• My grandparent’s moved into 23b Fleet Road in the 1960’s, they were Anne and Cyril Harris. Not long after they moved in my grandad found a painting of Hadleigh Castle signed G E Hobbs that had been left in the loft. The painting was on display in their bungalow for over thirty years, and has had pride of place in my living room for twelve years! I would be happy to provide an image to the website.

    By Emma Wheatley (17/06/2013)
  • In answer to Miss Parker’s question about 32 Stanley Villas: The Jiggens family lived there from the early 1900’s until 1953. I was born at the house along with my 7 siblings. Previously, my father had lived at the house, and his father lived there before him. When I got married in 1959 I lived across the road at number 25. I lived next door to Mr and Mrs Hobbs who by now were in their 80’s. I can’t be sure whether the Hobbs’ lived at number 23 or 27 because I’m not sure which way the house numbers go. If it helps – from my front door (facing out onto the road) Mr and Mrs Hobbs were living in the house to my left.

    By Alf Jiggens (01/03/2013)
  • How fascinating. I can’t believe your family lived there for such a long time. Do you know what year it was built and do you have any photographs of it? I moved in to no. 32 in 1999 – 2005 and believe you and me – loved it to bits. There was still the outside loo up until we sold it in 2005 and a little fish pond towards the bottom of the garden. When we decorated the lounge – underneath the floorboards we planted an Evening Echo with my name scribbled on it for someone in the future to find. Also there was a brick fireplace in the lounge which we loved and wondered how old it was. I have so many good memories of the house and was sad to leave it. My late cat Oscar used to climb all the way up on top of the roof and I reckon he had the best view in Benfleet. A very special house. Before I lived there a Mrs Hopkins lived there and before her a dutch lady, I believe. I wonder who purchased it from yourself. As for the numbers on the other side – you’ve got me there. Thank you for your response – fascinating.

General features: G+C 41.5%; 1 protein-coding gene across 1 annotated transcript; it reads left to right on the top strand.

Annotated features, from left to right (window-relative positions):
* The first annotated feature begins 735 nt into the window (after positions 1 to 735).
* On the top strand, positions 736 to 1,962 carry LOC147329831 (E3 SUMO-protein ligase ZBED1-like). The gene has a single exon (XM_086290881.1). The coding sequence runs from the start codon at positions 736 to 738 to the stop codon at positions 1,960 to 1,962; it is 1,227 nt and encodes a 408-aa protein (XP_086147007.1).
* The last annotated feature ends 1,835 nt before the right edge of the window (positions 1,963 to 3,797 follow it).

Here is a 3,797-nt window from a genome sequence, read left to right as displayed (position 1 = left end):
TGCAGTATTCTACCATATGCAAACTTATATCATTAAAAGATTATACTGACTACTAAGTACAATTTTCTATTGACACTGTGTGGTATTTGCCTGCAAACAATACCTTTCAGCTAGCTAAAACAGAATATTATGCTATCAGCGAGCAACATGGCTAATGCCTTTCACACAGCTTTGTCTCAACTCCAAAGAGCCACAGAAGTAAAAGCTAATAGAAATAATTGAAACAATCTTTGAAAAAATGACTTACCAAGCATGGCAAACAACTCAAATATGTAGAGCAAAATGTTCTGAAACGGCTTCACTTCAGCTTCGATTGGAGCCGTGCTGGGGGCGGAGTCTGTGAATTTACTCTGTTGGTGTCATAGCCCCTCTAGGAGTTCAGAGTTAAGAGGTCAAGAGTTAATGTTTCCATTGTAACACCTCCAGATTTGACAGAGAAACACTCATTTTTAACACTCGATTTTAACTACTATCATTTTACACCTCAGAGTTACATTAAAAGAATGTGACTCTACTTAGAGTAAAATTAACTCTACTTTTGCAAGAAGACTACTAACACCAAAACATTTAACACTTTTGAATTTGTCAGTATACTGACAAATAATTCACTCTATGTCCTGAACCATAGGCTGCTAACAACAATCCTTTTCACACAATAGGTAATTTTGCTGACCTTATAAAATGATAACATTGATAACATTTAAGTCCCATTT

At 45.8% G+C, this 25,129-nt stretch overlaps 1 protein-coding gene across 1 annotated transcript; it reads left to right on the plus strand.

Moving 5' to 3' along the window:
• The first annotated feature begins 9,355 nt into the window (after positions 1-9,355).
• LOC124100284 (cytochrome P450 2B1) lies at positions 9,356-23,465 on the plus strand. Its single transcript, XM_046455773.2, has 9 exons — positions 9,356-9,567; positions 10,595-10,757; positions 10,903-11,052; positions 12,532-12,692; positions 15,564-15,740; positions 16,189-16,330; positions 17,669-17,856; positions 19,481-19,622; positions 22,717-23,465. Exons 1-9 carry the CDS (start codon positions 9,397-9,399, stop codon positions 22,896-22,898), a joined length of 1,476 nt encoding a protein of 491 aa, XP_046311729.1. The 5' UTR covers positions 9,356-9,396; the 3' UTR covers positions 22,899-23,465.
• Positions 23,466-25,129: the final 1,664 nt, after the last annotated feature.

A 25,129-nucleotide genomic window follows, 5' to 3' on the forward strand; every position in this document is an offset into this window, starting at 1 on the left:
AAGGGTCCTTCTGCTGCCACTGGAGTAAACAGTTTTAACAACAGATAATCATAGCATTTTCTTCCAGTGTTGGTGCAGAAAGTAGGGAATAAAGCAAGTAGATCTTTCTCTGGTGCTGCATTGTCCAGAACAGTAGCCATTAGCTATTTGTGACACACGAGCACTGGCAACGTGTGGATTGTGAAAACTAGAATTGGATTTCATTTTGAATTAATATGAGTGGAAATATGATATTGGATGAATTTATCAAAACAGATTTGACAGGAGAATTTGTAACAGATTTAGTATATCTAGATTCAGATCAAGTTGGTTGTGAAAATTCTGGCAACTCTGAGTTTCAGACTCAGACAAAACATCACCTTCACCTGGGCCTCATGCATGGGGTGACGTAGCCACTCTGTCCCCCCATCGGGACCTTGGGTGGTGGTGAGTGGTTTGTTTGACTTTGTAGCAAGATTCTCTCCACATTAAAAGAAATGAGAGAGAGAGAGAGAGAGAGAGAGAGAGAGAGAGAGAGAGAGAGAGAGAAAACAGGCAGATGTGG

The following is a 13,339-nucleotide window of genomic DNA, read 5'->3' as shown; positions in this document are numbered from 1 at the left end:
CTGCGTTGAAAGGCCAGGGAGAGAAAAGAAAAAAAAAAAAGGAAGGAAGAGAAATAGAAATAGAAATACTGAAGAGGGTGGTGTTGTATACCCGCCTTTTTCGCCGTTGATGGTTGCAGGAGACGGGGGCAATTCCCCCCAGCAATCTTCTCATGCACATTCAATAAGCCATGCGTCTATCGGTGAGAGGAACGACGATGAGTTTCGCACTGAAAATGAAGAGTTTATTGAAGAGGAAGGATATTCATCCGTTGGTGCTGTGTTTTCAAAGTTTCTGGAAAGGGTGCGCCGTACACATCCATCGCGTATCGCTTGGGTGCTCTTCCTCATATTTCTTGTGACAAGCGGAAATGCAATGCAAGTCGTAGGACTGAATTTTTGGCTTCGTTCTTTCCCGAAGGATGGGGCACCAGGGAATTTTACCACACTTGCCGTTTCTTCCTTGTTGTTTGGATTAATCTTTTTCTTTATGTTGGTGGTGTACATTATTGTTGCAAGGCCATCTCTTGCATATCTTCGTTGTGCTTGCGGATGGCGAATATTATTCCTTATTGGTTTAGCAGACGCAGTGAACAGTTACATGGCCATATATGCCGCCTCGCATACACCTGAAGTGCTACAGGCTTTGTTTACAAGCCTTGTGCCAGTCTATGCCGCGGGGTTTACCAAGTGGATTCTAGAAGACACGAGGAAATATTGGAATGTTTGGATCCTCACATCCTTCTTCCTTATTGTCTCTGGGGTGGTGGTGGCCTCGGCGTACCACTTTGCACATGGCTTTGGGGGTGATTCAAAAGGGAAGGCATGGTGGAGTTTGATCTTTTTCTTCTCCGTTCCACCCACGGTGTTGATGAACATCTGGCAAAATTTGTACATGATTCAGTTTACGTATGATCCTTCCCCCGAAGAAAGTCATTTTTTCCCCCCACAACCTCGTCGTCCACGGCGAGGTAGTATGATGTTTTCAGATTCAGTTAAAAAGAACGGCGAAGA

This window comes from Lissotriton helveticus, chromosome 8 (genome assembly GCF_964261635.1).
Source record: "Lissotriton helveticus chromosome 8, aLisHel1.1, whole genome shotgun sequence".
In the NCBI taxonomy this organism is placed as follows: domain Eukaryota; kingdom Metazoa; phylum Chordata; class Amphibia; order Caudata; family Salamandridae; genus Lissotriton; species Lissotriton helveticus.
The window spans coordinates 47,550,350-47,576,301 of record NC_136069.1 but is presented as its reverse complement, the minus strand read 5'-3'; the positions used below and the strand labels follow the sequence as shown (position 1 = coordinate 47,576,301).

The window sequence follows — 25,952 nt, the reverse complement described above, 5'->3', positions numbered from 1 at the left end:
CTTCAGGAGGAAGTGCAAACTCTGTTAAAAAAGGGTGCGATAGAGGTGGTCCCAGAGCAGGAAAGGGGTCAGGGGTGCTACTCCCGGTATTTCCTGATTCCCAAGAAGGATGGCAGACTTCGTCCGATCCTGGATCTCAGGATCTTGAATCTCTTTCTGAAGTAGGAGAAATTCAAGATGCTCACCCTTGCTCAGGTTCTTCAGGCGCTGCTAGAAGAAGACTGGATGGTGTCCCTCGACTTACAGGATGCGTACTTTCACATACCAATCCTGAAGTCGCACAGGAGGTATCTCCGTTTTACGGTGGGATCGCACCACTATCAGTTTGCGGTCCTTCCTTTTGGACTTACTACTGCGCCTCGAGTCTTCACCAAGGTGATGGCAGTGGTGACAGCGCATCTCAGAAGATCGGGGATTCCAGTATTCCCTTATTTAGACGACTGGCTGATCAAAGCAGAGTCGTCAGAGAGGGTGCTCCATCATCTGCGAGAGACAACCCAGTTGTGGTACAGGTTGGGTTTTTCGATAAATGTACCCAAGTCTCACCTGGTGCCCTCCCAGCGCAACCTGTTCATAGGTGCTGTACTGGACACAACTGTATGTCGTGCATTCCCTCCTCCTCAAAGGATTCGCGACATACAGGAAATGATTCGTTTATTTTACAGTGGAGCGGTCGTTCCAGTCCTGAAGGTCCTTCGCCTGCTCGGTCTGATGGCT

By Miss Parker (01/03/2013)
  • I also lived in Fleet Road in one of the old Stanley Villas. Does anyone know which number Mr G E Hobbs lived at? Also does anyone have any information on Stanley Villas? I lived at no 32 about 10 years ago and have always wondered who lived there before.

    By Miss Parker (27/02/2013)
  • Mr Hobbs lived in Fleet Road, Benfleet. I lived opposite him for 20 years and also lived next door to him for some time after I got married. I have images of 2 more pieces of his artwork which I would be happy to provide to this site. (See the two images above).

    By Alfred Jiggens (25/02/2013)